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By Matt Windsor • Illustrations by Tim Rocks and Jessica Huffstutler

In some ways, America’s obesity problem has the simplest of solutions. If we could reduce the calories in our diets and increase the time we spend exercising, we could virtually guarantee ourselves longer lives and billions in health-care savings.

But that’s a big “if.” Despite persistent public health messages, physicians’ warnings, and other outreach efforts in recent years, Americans are heavier than ever. Fresh ideas are desperately needed. Dozens of UAB research teams are engaged in the search for answers, exploring everything from new motivational techniques to a field-ready tool for measuring body fat. Learn more about four of these investigators and their big ideas:

A Better Way for Weight Loss?

Muscle Is Medicine in “Gain to Lose” Approach

Kevin Fontaine, Ph.D., has an idea for a better way to lose weight, and the professor in UAB’s Department of Health Behavior already has a catchy title: Gain to Lose. He also has some seed funds to develop his idea thanks to the Back of the Envelope Awards, a program in the UAB School of Public Health that acts like a venture capital fund for innovative research proposals.

The conventional approach to losing weight is to “restrict how much you eat and exercise more,” Fontaine says. The problem with that, he notes, “is you tend to get indiscriminate weight loss—you lose muscle and other lean tissue along with the fat.”

Losing lean tissue compromises metabolism. That could be one reason why many people who do lose weight can’t seem to keep off the pounds in the long term. “The question we’re trying to answer with Gain to Lose is, can you produce discriminated weight loss?” says Fontaine. “We want to focus on losing body fat, not just weight.”

Gain to Lose doesn’t start with diet, but with increasing muscle mass. “Muscle is medicine,” Fontaine says. “It burns calories, stokes metabolism, and enhances overall physical functioning.”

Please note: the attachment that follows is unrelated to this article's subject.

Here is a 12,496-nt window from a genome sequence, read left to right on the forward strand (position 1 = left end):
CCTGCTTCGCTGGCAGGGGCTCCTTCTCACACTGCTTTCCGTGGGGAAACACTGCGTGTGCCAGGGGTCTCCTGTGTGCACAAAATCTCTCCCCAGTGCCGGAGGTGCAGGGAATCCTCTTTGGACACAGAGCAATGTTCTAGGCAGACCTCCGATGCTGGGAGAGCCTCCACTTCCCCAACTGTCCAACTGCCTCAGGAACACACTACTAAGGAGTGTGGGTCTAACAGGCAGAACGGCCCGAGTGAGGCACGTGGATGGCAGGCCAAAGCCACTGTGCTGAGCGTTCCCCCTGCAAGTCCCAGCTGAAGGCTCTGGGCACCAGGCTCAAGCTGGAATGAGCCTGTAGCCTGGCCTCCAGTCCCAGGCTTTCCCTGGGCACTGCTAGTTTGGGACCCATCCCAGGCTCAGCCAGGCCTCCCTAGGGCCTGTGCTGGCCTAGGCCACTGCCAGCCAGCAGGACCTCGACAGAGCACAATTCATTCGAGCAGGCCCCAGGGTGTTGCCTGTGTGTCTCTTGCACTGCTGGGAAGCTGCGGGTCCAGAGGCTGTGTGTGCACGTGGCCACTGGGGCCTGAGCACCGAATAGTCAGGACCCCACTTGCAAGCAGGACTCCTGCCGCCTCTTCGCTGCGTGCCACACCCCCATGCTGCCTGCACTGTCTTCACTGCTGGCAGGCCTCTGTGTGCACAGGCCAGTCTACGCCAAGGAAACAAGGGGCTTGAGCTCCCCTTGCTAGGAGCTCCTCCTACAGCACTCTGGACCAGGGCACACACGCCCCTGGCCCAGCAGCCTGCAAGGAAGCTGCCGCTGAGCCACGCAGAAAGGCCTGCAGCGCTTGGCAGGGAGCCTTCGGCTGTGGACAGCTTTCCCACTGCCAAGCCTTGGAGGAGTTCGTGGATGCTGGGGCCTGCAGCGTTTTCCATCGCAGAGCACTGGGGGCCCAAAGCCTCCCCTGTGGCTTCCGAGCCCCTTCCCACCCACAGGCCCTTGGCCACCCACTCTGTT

The initial stages of Gain to Lose will “focus on exercise to promote a mild increase in muscle and lean tissue,” Fontaine says. This muscle will act like a bank account for when the dieting begins. “You’re trying to increase savings so that when you start withdrawing, you will be ahead of the game,” he explains.

Just any old exercise won’t do. “Aerobic exercise, like running or walking, certainly has its place, but I want to focus on the particular types of exercise that promote or enhance muscle,” Fontaine says. That includes things like weight training, he notes. “But I’d like to eventually develop a protocol where people wouldn’t need to go to a gym—they could do the exercises using their own body weight,” such as sit-ups, chin-ups, or pull-ups.

In the diet phase of his plan, Fontaine will focus on restricting carbohydrates such as sugary snacks, bread, and pasta. “These create an increase in insulin, which promotes fat storage,” he says. “We’ll have people gradually decrease carbs, which should produce fat loss but preserve or at least slow muscle loss at the same time.”

The first step will be to hold small trials to “flesh out the protocol” in preparation for a large, randomly controlled study in the future, says Fontaine. His goal is to keep the plan slim and trim, emphasizing things people can do on their own. “I’m in public health,” he says. “I always want to think how we can make interventions simple so that they can be available to and used by as many people as possible.”

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Fitness to Go

Need some coaching on fitness and nutrition? The UAB Campus Recreation Center brings experts, classes and more to groups and workplaces across the Birmingham area through its Wellness Catering program. Learn more about the initiative and discover five ways to stay active at the office.

Snap Fat

Photobody Study Examines High-Tech Replacement for BMI

The old saying in Hollywood is that the camera adds 10 pounds. But UAB obesity researcher Olivia Affuso, Ph.D., thinks that the right software could transform even a basic digital camera into a very accurate judge of body fatness.

Her study, appropriately named Photobody, is funded by the National Institutes of Health. The country’s research heavyweight is seeking an inexpensive, portable, and simple way to measure body fat in large-scale epidemiological research studies. Affuso, along with co-investigators David Allison, Ph.D., and Chengcui Zhang, Ph.D., is developing just such a solution.

Body fat is a crucial measure of a patient’s health, or the effectiveness of a treatment. Most studies use body mass index (BMI) as a proxy for body fat because it has several advantages. For one, it’s a fairly simple calculation that only requires two inputs: a participant’s weight and height. Research also shows that BMI is a good gauge of a person’s risk for everything from heart disease to breathing issues and some cancers. But “BMI has its limitations,” Affuso explains. “If you are very muscular, you can fall into the overweight category even if you are normal weight. Or it can underestimate body fat in people who are normal weight but have low muscle mass.”